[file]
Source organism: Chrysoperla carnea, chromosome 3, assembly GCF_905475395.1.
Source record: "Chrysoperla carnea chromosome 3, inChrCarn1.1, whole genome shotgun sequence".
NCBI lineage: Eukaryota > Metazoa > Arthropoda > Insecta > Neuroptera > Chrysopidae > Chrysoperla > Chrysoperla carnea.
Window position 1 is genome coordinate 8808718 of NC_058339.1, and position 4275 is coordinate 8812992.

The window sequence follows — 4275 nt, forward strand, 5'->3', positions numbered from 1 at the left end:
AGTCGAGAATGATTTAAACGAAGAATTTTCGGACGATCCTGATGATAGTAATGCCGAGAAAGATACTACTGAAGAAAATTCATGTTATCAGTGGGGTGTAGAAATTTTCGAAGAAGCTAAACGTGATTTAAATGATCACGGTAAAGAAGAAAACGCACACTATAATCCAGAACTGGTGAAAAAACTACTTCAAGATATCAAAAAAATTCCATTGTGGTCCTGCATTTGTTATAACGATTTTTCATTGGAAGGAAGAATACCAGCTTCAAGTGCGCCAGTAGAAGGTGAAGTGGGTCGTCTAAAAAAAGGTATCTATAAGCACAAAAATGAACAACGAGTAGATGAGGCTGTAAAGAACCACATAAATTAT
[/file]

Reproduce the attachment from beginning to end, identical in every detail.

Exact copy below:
Source organism: Chrysoperla carnea, chromosome 3, assembly GCF_905475395.1.
Source record: "Chrysoperla carnea chromosome 3, inChrCarn1.1, whole genome shotgun sequence".
NCBI lineage: Eukaryota > Metazoa > Arthropoda > Insecta > Neuroptera > Chrysopidae > Chrysoperla > Chrysoperla carnea.
Window position 1 is genome coordinate 8808718 of NC_058339.1, and position 4275 is coordinate 8812992.

The window sequence follows — 4275 nt, forward strand, 5'->3', positions numbered from 1 at the left end:
AGTCGAGAATGATTTAAACGAAGAATTTTCGGACGATCCTGATGATAGTAATGCCGAGAAAGATACTACTGAAGAAAATTCATGTTATCAGTGGGGTGTAGAAATTTTCGAAGAAGCTAAACGTGATTTAAATGATCACGGTAAAGAAGAAAACGCACACTATAATCCAGAACTGGTGAAAAAACTACTTCAAGATATCAAAAAAATTCCATTGTGGTCCTGCATTTGTTATAACGATTTTTCATTGGAAGGAAGAATACCAGCTTCAAGTGCGCCAGTAGAAGGTGAAGTGGGTCGTCTAAAAAAAGGTATCTATAAGCACAAAAATGAACAACGAGTAGATGAGGCTGTAAAGAACCACATAAATTAT